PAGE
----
Posted May 17th, 2017 No Comments
Credit Unions See Victories in Unicameral

The First Session of the 105th Nebraska Legislature is nearly complete and although the first quarter of the session was eaten up with filabusters over the rules, credit unions managed to find success on several fronts during the ninety-day session.  The session began with elections of the Legislature’s leadership.  State Senator Jim Scheer of Norfolk was elected Speaker and Senator Brett Lindstrom of Omaha was elected to Chair the Banking, Commerce and Insurance Committee. 

The session got off to a very slow start which made it unclear as to how much the Legislature could get done this session with their primary focus being shoring up a $900 million budget shortfall.  Although time was not on our side, the League’s lobby team went to work and garnered support on several legislative bills and helped to stop several bills that would have been detrimental to credit unions.  A victory in the waning days of the session was the placement of LB 375 onto the Consent Calendar by Speaker Jim Scheer.  Consent Calendar provides a fast track to passage for a limited number of bills and so this designation of LB 375 was a big victory for credit unions.

The League sponsored four bills which were introduced within the first ten days of the Legislature.  Of the four bills, two have been passed while the other two remain in the Banking, Commerce and Insurance Committee.  The four bills sponsored by the League include:

Supported:

LB 208 – The bill remains in Committee.  The bill amends the Real Estate Licensing Act to add credit unions to the list of depositories for real estate trust accounts.

LB 454 – Passed and signed by the Governor.  The bill allows credit unions to opt-out of licensing loan officers with the Department of Banking & Finance.  We successfully amended LB 454 to vehicle bill LB 140e.

LB 375 – Passed and signed by the Governor.  The bill makes technical updates to the State Credit Union Act including fixed assets, joint member accounts, chapter application approval, purchasing other financial institutions, and eliminates outdated provisions.

LB 582 – The bill remains in Committee.  The bill would add “persons within a well-defined community” to qualifications for credit union membership in the State Credit Union Act.

 

Other legislative bills that League lobbyists advocated for the passage of included:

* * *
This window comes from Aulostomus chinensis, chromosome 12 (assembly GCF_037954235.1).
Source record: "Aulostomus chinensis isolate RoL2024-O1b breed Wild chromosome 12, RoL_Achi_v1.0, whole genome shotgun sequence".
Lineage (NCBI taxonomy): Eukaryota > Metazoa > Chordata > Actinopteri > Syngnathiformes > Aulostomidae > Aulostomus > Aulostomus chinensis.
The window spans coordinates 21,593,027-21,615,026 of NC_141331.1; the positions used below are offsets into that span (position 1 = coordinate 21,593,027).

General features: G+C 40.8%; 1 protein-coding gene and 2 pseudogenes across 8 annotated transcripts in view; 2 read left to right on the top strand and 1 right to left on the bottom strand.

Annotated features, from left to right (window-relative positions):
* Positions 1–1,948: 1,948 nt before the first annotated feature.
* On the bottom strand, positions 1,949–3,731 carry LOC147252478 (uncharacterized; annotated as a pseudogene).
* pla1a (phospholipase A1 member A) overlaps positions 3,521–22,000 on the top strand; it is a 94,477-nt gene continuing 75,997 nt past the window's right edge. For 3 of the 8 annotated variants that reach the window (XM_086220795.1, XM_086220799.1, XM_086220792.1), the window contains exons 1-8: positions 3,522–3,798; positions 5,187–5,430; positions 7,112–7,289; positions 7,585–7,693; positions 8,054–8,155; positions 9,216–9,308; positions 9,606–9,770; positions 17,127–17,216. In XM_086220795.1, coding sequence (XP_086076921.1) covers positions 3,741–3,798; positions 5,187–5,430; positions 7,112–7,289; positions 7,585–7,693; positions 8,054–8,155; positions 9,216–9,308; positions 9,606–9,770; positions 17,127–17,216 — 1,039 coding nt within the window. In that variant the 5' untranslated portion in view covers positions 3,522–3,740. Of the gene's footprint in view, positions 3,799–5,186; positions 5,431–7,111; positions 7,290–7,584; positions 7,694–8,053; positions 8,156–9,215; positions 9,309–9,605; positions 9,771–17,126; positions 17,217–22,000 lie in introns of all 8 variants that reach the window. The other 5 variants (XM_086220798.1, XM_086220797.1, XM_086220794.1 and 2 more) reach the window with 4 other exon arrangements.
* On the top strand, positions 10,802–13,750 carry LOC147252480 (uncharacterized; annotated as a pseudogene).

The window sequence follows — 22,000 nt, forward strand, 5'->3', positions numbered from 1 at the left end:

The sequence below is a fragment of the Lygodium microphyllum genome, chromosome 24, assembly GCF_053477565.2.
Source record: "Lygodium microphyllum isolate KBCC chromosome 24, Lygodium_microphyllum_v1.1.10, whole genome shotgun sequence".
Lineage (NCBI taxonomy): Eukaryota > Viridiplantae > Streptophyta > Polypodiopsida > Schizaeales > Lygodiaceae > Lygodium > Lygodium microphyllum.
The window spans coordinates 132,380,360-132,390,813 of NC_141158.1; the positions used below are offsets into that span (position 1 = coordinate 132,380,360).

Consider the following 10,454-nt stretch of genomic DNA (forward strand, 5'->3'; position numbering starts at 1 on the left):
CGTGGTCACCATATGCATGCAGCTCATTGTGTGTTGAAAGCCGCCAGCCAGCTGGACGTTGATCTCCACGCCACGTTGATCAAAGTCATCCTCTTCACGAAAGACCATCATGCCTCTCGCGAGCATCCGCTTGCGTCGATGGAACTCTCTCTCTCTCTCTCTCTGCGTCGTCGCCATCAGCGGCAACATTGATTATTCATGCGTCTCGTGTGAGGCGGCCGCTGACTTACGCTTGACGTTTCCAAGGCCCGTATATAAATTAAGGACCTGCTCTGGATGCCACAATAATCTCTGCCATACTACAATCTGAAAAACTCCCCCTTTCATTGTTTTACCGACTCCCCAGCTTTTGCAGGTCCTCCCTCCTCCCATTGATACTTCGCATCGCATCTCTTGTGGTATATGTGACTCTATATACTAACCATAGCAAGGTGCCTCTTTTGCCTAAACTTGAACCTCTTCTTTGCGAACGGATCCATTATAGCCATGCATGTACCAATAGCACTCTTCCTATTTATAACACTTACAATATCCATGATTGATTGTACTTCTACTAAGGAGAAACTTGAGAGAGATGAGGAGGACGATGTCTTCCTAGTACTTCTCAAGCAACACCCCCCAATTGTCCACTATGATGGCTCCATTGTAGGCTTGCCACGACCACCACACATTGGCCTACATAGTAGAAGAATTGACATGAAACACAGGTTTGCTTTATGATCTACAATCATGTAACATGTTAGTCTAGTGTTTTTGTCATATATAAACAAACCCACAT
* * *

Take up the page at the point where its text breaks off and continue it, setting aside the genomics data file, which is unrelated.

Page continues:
LB 140e – Passed and Signed by the Governor.  The 146 page bill updates Chapter 8, the Nebraska Banking Act.  The League participated in a working group over the summer and fall in 2016 which also included the Department of Banking & Finance, the Community Bankers Association, the Nebraska Bankers Association and Senators’ Scheer, Lindstrom, and Williams.

LB 196 – Passed and Signed by the Governor.  The bill provides state chartered credit unions parity with federally chartered credit unions.  We successfully amended LB 196 to vehicle bill LB 140e.

LB 229 – Advanced to Select File.  The bill would allow financial institutions to charge a $15 fee from the plaintiff for each garnishment.

LB 263 – Advanced to Select File.  The bill would create a new Automated Services Program for auto dealers that would allow participating dealers to electronically file registration, title and lien data to the DMV.  It would also allow dealers to collect fees including notation of lien, certificate of title, registration, motor vehicle taxes & fees, and sales tax.  Also, allows for changes without printing certificate of title including legal name change, removal of name with consent of all owners and lienholders, and adding an additional owner with consent of all owners and lienholders.

LB 496 – Advanced to General File.  The bill aims to address housing shortages found in many communities across the State to allow workforce housing projects to be eligible for TIF.

LB 518 – Advanced to Final Reading.  The bill creates grants to assist with the workforce housing shortage in rural and underserved communities.  The Department of Economic Development would administer the grant program.

 

Bills that the League lobbied against included:

Opposed:

LB 52 – The “Modern Tax” bill would levy a 5.5% tax on the interest paid on qualified loans including but not limited to auto, home, and personal loans.  The Banking Committee has taken no action on the bill.

LB 313 – Would increase sales tax rate to a maximum of 8.5%.  The Committee has taken no action on the bill.

LB 559 – Would prohibit the collection of interchange fees on the sales tax portion of all electronic transactions in the State.  Following strong opposition at the public hearing, the sponsors of the bill asked that no action be taken on the bill.

 

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